CNET Senior Editor Dan Ackerman did a little experiment at E3, ditching his Netbook for an iPad. The purpose was to see how well the iPad fares as his writing, reporting, blogging, photo uploading device.
The attraction is definitely there and I understand fully why Ackerman did this experiment. I wouldn’t. A few minutes typing on the iPad at the Apple Store quickly answered that question for me. It’s a PITA just correctly typing out a URL, never mind an entire article. But I admire his courage. [Wonder if he cheated some nights and switched to his Netbook, which he did bring with him also?]
Read his story at: CNET.
In response to concerns that its contest rules simply appropriate entrants’ photos, Adorama has changed its rules so photographers retain the rights to their submitted pictures while granting Adorama the rights to use them in a non-exclusive [though regretably still “rrevocable, perpetual”] license.
We still believe there should be a maximum of one year beyond which the pictures cannot be used without remuneration. Just our opinion.
Read the article at: Photo Attorney.
Scott Kelby has a great article on “HDR” — you know the over-the-top-kind — and whether to HDR your image or not. I like that part of his article:
If someone shows me a great HDR image, I’m like “Wow!” If they show me a few more, I’m like, “Those are good.” If they show me a book of them, after about the eighth page, I’m dying to see a regular un-HDR’d image. The novelty can wear off fast on me.
But read the surprising conclusion at: Photoshop Insider.
It’s always been a mystery to me why some museums do not allow photography. I’ve heard various reasons through the years visiting museums and art galleries. The two main reasons given are:
I understand and fully agree on the first reason. I am stymied on the second (unless you are of the same mindset as the sculptor who sues photographers). The act of taking a photo of a painting is one thing. Using this photo to do some illegal copyright activity is another thing.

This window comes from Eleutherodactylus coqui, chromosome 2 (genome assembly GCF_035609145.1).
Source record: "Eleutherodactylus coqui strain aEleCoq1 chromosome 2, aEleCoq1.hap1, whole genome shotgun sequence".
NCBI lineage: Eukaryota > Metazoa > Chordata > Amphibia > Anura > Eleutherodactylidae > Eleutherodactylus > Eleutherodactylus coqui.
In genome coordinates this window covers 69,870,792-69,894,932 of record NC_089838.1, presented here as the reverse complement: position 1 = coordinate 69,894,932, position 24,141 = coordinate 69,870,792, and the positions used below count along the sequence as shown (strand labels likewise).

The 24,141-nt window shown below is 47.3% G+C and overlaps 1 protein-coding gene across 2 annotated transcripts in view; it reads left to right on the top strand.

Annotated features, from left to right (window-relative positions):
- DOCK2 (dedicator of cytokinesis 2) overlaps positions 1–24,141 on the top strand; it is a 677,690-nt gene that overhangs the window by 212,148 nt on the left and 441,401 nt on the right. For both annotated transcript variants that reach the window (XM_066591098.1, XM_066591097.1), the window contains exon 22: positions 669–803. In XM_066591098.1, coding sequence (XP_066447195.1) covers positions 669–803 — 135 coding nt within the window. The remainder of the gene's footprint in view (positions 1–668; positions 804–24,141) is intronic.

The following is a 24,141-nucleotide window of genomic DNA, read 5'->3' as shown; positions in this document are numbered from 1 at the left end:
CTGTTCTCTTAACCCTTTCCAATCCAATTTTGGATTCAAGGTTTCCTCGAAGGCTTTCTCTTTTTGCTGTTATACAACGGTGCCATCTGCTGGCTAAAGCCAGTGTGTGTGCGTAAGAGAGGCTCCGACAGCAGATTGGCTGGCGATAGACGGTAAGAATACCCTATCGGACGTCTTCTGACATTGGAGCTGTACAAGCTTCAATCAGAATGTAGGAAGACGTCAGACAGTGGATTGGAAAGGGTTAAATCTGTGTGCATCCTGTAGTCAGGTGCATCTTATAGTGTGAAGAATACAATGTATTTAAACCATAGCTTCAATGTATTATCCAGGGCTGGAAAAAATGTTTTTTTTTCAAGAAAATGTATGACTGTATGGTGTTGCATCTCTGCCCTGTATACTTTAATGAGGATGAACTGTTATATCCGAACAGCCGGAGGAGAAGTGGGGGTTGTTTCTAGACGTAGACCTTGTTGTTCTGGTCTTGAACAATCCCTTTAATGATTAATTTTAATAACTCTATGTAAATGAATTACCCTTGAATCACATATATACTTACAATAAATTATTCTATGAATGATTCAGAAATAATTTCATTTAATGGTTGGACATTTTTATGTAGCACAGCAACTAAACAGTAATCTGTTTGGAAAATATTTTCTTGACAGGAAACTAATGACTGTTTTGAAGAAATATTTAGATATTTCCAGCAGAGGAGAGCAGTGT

Anyway, interesting article over at BlackStar Rising on this subject by David Saxe.
Read the article at: BlackStar Rising.
12. Just because the camera has ISO 6400 does not mean that you’ll be able to take low light pictures without flash.
11. When the features read ‘Digital’ and ‘Electronic’, er, it’s usually bad.
10. A Superzoom will not necessarily allow you to capture great sports pictures. You’ll also need to be able to use a fast shutter speed and/or fast Continuous Shooting.
9. Scene Modes do not always allow you to capture those shots.
8. AF Tracking on compact digicams tracks subject in [very slow] movement.
7. There may not be shutter lag but is there Autofocus lag [time camera takes to lock focus] or shot-to-shot lag [time between shots]?
6. The Live View on a DSLR sucks, period.
5. Not all “DSLRs” today have a mirror. [I expect lots of disagreements on this one.]
4. There’s really not much difference between the top DSLRs.
3. The manufacturer does not [necessarily] make the cameras it sells.
2. “I’m pushing this camera because I get more commissions” or “Because that’s what the boss says.”
1. You’d get a better deal online [from reputable sellers].
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Derrick Story has an interesting article about using the iPad in the field. While other photographers have tried and declared the iPad as not yet field ready, Derrick Story shares his workflow, which includes shooting in RAW+JPEG and saving both to the iPad (a 64GB version is needed here).
The reason he uses an iPad is to travel light and to be able to show images immediately on the iPad. “Then when you’re back in the office, offload the Raws to your computer, and leave the Jpegs you want on the iPad.”
OK, getting back on track, here is Camera + for the iPhone, probably the one app for the iPhone you’ll ever need.
It’s done quite cleverly: it displays the picture of a DSLR (viewed from the back) on the iPhone screen to make it look like you’re looking at the LCD display at the back of a DSLR to select functions, then it zooms thru the viewfinder of the DSLR so you feel you’re looking thru one to take your pictures. Well done, Lisa [Bettany]!
You’d forgive Steve Jobs, CEO of Apple, when he launches into hyperbole, which he did yesterday when he introduced the [already leaked] beautiful and standards-setting iPhone 4.
“This is beyond the doubt the most precise thing and one of the most beautiful we’ve ever made,” he said. “Glass on the front and back, and steel around the sides. It’s like a beautiful old Leica camera.” Grzzzzz. Rewind. Replay. “It’s like a beautiful old Leica camera.”
Does he mean that the new Leica cameras are not beautiful. No, no, he is just laying claim to the legendary Leica badge for the iPhone 4.